Fine. I was wrong. I’ll admit it. (Sweet, sweet, yummy crow.)

September 8th, 2006 → 9:38 am @

Pitcher 1: 7-0, 2.82 ERA, 1 save, 8.91 K/9, and a batting average against hovering around .200 in 8 starts and 14 relief appearances over 63.2 innings.

Pitcher 2: 7-2, 2.89 ERA, 5.48 K/9, and a .208 batting average against in 14 starts over 87.1 innings.

Those two pitchers don’t sound hugely different, right? Pitcher 1 has some relief appearances mixed in, significantly more strikeouts per IP, and averages about a third of an inning more per start, but besides that the stats are more or less identical.

If you haven’t guessed by now, pitcher 1 is an amalgam of Josh Beckett (4-0, 2.83, .165 BAA), Jon Lester (3-0, 2.45 ERA, .241 BAA), Craig Hansen (1-0, 4.50 ERA, .250 BAA in 6 appearances), and Manny Delcarmen (1 save, 2.57 ERA, .231 BAA in 8 appearances) versus the National League. Pitcher 2 is Anibal Sanchez. (Sanchez, in his two AL starts, was 1-0 with a 6.30 ERA and a .326 BAA.)

Why am I pointing this out? Because yesterday, I wrote about the departure of some behind-the-scenes front office talent and wondered whether that had anything to do with the fact that the Sox have seemingly given up a lot of young players who have succeeded elsewhere, while the players they’ve held on to have struggled. (To be fair — to myself — I included this caveat, known as a “cover your ass” in the industry: “That doesn’t mean they won’t, and the success of the young NL phenoms who cut their teeth in Pawtucket and Portland doesn’t mean they wouldn’t have struggled in the AL, or struggled in Boston’s fishbowl atmosphere (San Diego, South Florida, and Pittsburgh ain’t exactly known for their rabid fanbases).”) Scratch the surface a bit and it doesn’t look like the Sox’s young guns have struggled quite so much, at least against comperable talent. (Add in Papelbon to pitcher 1’s stats and you get this: 8-0, 6 saves, 2.55 ERA, 8.76 K/9 in 8 starts and 22 relief appearances over 74 innings.) If only he hadn’t been traded, Gammons might have been right when he said Beckett would win the Cy Young. Unfortunately, he’s playing in the AL.

A little more digging turned up another, um, flaw in my arguement. Are Chadd, Garcia, Eljaua, and Moore the departures that have hurt the Boston Red Sox in 2006? The short answer is no: none of them were ever involved in major league decisions. (Eljaua was involved in Japanese pro scouting…and the Sox’s influx of Japanese players has been about the same before and after he left, i.e., nonexistent.) And regardless of how good Chadd, Garcia and Moore were (and are), there’s a difference between scouting and signing guys and helping to decide who to trade, who to keep, and how to construct a major league roster. Scouts are involved in the former, not the latter.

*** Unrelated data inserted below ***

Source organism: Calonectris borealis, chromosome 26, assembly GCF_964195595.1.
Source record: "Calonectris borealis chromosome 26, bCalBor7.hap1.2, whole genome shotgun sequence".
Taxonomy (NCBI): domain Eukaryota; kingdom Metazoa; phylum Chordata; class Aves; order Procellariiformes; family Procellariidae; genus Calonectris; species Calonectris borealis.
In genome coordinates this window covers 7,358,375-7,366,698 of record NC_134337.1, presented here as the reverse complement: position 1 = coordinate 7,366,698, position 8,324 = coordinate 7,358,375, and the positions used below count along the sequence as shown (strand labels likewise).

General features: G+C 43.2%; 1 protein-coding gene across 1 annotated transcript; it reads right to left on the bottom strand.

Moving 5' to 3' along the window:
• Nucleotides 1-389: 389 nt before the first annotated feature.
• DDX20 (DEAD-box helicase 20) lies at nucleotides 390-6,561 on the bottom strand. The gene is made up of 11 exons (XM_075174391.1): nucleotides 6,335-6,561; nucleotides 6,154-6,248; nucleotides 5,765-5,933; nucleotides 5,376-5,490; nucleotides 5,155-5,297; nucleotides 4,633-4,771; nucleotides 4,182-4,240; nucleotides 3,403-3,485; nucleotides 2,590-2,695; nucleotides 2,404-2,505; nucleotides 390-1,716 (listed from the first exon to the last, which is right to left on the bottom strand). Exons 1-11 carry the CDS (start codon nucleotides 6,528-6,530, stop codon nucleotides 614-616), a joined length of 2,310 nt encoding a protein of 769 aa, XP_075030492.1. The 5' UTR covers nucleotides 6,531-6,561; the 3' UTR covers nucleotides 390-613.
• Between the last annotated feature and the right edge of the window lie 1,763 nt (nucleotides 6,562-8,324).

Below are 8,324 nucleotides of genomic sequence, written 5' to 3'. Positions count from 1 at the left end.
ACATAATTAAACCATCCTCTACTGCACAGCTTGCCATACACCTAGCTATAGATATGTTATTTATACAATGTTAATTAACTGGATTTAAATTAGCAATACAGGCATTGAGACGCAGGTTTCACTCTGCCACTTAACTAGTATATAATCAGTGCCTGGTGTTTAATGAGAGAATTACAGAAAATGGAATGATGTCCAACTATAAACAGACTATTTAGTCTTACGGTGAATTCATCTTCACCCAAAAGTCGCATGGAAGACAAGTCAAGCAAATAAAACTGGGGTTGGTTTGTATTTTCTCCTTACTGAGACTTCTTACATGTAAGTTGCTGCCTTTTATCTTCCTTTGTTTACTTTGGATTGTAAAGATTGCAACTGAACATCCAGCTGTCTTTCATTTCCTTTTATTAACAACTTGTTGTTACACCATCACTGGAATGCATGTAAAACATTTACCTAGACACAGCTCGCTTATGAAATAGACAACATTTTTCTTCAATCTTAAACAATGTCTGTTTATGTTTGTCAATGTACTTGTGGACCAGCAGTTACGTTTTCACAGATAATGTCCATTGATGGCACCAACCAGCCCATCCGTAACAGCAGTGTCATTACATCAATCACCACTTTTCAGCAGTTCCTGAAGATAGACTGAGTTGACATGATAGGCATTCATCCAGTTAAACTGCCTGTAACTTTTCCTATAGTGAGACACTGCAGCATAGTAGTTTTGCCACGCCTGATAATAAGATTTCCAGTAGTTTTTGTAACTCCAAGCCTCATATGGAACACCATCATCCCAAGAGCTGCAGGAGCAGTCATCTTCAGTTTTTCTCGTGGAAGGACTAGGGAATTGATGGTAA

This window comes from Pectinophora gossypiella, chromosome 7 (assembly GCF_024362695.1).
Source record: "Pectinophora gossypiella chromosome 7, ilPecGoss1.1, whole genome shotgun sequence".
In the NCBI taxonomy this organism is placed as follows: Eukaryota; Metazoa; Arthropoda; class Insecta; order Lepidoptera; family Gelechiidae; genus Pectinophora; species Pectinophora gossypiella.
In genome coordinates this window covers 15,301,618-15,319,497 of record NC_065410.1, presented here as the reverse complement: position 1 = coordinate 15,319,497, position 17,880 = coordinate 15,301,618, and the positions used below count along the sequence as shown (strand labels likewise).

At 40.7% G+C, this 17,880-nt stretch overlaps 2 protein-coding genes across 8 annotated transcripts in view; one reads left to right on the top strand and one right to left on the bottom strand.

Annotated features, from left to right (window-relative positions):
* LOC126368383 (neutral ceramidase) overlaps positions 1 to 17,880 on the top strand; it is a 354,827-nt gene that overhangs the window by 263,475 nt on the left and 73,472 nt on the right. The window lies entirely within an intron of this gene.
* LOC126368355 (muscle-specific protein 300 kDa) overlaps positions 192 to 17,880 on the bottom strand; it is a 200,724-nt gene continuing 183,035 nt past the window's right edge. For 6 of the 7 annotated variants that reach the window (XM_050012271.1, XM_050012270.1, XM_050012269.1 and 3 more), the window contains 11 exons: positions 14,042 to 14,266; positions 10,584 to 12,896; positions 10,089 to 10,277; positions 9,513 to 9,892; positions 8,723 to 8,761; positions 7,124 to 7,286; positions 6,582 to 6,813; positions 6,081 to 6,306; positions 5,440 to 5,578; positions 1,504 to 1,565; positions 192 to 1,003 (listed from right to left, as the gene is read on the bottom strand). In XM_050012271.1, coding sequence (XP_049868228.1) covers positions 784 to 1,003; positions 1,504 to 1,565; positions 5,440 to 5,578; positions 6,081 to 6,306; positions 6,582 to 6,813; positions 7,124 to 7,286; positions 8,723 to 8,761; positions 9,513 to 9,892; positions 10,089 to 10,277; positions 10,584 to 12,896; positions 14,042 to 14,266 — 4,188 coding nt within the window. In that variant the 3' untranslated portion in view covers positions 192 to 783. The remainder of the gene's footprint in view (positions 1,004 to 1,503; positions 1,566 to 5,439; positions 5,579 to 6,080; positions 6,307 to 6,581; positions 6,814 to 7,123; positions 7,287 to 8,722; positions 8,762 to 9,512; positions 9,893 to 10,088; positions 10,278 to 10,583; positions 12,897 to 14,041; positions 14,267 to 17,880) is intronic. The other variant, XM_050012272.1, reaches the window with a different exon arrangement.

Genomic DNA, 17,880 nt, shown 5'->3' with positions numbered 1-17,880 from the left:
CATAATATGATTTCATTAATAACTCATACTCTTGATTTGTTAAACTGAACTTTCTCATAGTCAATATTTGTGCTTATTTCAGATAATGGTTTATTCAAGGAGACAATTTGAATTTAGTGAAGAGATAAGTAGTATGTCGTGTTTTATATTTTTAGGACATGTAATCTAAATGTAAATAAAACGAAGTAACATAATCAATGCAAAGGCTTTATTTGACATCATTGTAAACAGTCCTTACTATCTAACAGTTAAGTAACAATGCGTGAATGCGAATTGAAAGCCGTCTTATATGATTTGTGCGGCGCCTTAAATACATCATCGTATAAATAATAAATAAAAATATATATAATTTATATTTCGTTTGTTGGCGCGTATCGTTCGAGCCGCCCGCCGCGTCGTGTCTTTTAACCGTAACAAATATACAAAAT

These scouts might be missed in the future; there also might be scouts just as good already in the Sox’s system. We won’t know that for another couple of years. That’s often the case in baseball: the full impact of decisions made today can’t be truly (and honestly) evaluated until a couple of years down the line. I should — and do — know this; it’s why, for months, I’ve argued that we won’t be able to talk about the non-signing of Pedro and Damon until their contracts are completed. I fell prey to the same thinking I often criticize: wanting to find the answer to a question prematurely.

Oh well. I’ve always said mistakes are inevitable in life; the important thing is to acknowledge them. So I’m acknowledging. Live and learn.

Post Categories: Red Sox front office & Scouts & sweet & Sweet crow

Are Chadd, Garcia, Eljaua, and Moore (not Cabrera, Damon, Lowe, and Martinez) the departures that have really hurt the Sox?

September 7th, 2006 → 10:23 am @

On Monday, the always illuminating Rob Bradford wrote a story about the Red Sox’s troubling tendency to trade away young talent while holding on to players that appear to be more borderline. (And: it’s actually online!)